September 16-17, 2017

As a world, as a nation, as a community of God’s people, we are in need of SPIRITUALITY. And as we celebrate Catechetical Sunday this weekend, it will be helpful to reflect on this foundational need in our life. “Spirituality” is one of those ideas we frequently mention but for which we do not always have a critical understanding. As a matter of fact, everyone has a spirituality of some sort. Spirituality is our value system, our way of perceiving, our mode of operating, and our heart-felt approach to life. We are people of both flesh and spirit; therefore spirituality is part of our God-given makeup. Our spirituality is our way of relating to life, to God the giver of life, to the human family of which we are a part, and to the whole created world in which we live. 

As we seek to evangelize ourselves (yes, we are in ongoing need of growing in commitment to Jesus!), and as we seek to evangelize others (proclaim and witness Jesus to one another) we need to discover and discern and commit to living the mind and heart of Jesus as a prerequisite for delivering His message to others. Such is the proclamation of the Gospel; such is Gospel spirituality. Evangelization is more than proclaiming and explaining doctrines. It is also, and primarily, BEING compassionate and caring messengers of God’s presence and love. Systematic theology and spirituality may at first glance seem to be separate and distinct courses of study. Upon closer consideration we will find these to be two complementary facets of what we call FAITH, our intimate and personal relationship with God and with our human family. Yes, faith IS relationship, just as hope and love are relationships. Gospel spirituality is our personal and corporate relationship with our heavenly Father in and through and with Jesus and the Holy Spirit. 

The emphasis on this Catechetical Sunday has traditionally been a reference to instructing our younger sisters and brothers in the formalities of living a Catholic-Christian life; we teach them prayers, rituals, rules customs and practices of the Church. This is good and necessary for them to learn. Thanks to those who volunteer to do this ministry of the Church in our parish. May God bless you for your generous service. As we instruct our students we do not want to put a barrier between mind and heart, or between theology and spirituality. Yes, we have responsibilities to God and to one another and to our society and to the whole realm of creation. But why? We cannot forget to let our students know the “why” for what they are asked to believe or practice. Understanding and appreciating the “why” will help our students find motivation, inspiration, meaning, and purpose in their lives so that they can pursue fulfilling their responsibilities with free and generous hearts. Some important reasons why we honor God and reverence all God’s creation are: all that we are and all that we have are gifts from God; we need God and we need one another because God alone can save us. God is good, and all that God does is good. We are good, and God loves us for who we are, for who God made us to be. God wants the best for us, and God wants us to grow into our best selves, not for God’s sake, but for our fulfillment and happiness. Because God is our Father, God protects us, provides for us, understands us, forgives us, and walks side by side with us on our life journey on earth. Yes, life is difficult at times; we suffer, we don’t always get what we want, and we sometimes do not succeed. Yet, our heavenly Father has shown us His care and concern when He became like us in the Person of Jesus who embraced all the sufferings of human life even to death on a cross. As God raised up Jesus, so will He raise us up time and time again when we hurt, when we lose, when we make mistakes, when we are lost and have nowhere to turn. There is no “nowhere” with God, because God is everywhere, and wherever we are, there is God. This is the assurance we all need as we walk with Jesus the way of the cross.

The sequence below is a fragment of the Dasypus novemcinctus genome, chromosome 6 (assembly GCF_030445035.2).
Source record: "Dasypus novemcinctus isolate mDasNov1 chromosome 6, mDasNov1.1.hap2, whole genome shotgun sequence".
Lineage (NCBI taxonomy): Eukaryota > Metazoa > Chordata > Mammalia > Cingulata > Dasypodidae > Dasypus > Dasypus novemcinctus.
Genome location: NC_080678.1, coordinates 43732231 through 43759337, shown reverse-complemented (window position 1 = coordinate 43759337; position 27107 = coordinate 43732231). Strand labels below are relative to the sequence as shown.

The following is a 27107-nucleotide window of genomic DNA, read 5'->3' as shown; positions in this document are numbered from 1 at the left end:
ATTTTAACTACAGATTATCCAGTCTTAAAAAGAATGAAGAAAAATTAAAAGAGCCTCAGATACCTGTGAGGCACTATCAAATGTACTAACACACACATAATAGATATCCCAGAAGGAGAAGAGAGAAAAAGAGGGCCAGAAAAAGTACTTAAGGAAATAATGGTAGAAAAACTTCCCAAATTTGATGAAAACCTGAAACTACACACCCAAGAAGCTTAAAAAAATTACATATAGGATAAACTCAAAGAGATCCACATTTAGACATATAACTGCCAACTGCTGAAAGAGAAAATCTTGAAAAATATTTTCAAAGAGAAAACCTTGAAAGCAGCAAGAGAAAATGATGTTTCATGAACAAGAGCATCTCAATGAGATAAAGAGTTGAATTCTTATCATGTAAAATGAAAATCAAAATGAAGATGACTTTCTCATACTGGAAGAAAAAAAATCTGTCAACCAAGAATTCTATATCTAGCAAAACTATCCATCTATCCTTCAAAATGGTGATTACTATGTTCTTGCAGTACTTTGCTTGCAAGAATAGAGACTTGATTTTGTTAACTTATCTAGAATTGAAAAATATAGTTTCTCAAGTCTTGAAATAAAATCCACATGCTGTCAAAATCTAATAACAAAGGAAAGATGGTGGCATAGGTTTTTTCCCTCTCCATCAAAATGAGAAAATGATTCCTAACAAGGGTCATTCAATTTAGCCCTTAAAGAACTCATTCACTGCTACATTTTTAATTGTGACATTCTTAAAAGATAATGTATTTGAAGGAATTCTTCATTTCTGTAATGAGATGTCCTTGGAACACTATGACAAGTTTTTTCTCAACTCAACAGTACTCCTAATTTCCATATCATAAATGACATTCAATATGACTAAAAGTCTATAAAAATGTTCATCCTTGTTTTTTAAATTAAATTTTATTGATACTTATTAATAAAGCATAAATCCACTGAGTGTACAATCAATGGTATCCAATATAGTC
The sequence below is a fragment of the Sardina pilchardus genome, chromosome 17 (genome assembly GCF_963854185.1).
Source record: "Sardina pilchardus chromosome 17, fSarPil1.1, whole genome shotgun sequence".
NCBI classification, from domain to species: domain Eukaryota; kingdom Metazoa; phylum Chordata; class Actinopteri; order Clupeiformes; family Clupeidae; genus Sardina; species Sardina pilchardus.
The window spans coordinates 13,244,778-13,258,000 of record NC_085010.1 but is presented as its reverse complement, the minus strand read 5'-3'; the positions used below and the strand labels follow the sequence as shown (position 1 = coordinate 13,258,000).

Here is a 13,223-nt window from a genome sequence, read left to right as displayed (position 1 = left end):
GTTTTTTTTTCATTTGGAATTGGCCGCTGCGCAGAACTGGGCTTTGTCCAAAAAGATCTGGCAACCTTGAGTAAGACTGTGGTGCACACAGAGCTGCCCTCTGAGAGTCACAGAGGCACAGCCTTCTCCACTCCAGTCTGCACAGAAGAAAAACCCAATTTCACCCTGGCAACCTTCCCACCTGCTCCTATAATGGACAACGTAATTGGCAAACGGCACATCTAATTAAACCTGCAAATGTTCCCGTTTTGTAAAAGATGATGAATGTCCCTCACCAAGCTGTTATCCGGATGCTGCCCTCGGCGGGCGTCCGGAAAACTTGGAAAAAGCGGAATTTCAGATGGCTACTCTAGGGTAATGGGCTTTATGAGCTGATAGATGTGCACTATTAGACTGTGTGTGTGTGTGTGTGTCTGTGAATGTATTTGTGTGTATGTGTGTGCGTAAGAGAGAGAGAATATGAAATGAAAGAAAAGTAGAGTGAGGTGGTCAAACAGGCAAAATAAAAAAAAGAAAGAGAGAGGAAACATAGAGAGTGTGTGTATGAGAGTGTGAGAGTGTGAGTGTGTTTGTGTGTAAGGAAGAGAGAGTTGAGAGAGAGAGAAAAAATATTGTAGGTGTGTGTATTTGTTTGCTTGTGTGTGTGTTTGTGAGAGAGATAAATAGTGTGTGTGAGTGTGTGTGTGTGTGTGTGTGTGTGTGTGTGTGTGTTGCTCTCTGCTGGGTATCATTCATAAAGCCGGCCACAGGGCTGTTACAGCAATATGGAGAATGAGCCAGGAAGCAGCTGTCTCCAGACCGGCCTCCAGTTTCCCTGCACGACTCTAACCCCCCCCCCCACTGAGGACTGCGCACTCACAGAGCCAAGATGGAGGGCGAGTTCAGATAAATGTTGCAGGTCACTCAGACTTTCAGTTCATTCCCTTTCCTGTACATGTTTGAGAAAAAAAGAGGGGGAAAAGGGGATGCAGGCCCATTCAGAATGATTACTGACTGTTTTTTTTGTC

Fr. Dennet